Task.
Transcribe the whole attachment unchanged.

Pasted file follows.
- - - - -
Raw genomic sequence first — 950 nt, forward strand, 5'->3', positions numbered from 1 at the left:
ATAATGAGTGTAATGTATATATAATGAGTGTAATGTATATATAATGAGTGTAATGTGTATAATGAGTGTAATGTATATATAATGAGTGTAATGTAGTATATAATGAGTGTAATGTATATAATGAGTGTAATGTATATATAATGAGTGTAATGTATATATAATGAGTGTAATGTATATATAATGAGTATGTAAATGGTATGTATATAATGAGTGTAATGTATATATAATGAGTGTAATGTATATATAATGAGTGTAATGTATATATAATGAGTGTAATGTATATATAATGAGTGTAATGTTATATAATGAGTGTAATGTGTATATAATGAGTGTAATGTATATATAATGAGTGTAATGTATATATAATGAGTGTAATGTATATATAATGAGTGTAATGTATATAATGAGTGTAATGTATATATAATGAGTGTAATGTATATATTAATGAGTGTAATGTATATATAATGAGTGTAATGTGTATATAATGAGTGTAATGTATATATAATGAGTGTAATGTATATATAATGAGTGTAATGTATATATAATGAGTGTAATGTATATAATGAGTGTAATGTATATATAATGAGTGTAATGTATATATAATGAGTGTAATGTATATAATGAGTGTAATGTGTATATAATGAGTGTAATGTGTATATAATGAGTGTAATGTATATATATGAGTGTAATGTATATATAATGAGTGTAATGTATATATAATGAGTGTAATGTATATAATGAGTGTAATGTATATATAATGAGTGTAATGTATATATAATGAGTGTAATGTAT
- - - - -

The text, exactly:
Raw genomic sequence first — 950 nt, forward strand, 5'->3', positions numbered from 1 at the left:
ATAATGAGTGTAATGTATATATAATGAGTGTAATGTATATATAATGAGTGTAATGTGTATAATGAGTGTAATGTATATATAATGAGTGTAATGTAGTATATAATGAGTGTAATGTATATAATGAGTGTAATGTATATATAATGAGTGTAATGTATATATAATGAGTGTAATGTATATATAATGAGTATGTAAATGGTATGTATATAATGAGTGTAATGTATATATAATGAGTGTAATGTATATATAATGAGTGTAATGTATATATAATGAGTGTAATGTATATATAATGAGTGTAATGTTATATAATGAGTGTAATGTGTATATAATGAGTGTAATGTATATATAATGAGTGTAATGTATATATAATGAGTGTAATGTATATATAATGAGTGTAATGTATATAATGAGTGTAATGTATATATAATGAGTGTAATGTATATATTAATGAGTGTAATGTATATATAATGAGTGTAATGTGTATATAATGAGTGTAATGTATATATAATGAGTGTAATGTATATATAATGAGTGTAATGTATATATAATGAGTGTAATGTATATAATGAGTGTAATGTATATATAATGAGTGTAATGTATATATAATGAGTGTAATGTATATAATGAGTGTAATGTGTATATAATGAGTGTAATGTGTATATAATGAGTGTAATGTATATATATGAGTGTAATGTATATATAATGAGTGTAATGTATATATAATGAGTGTAATGTATATAATGAGTGTAATGTATATATAATGAGTGTAATGTATATATAATGAGTGTAATGTAT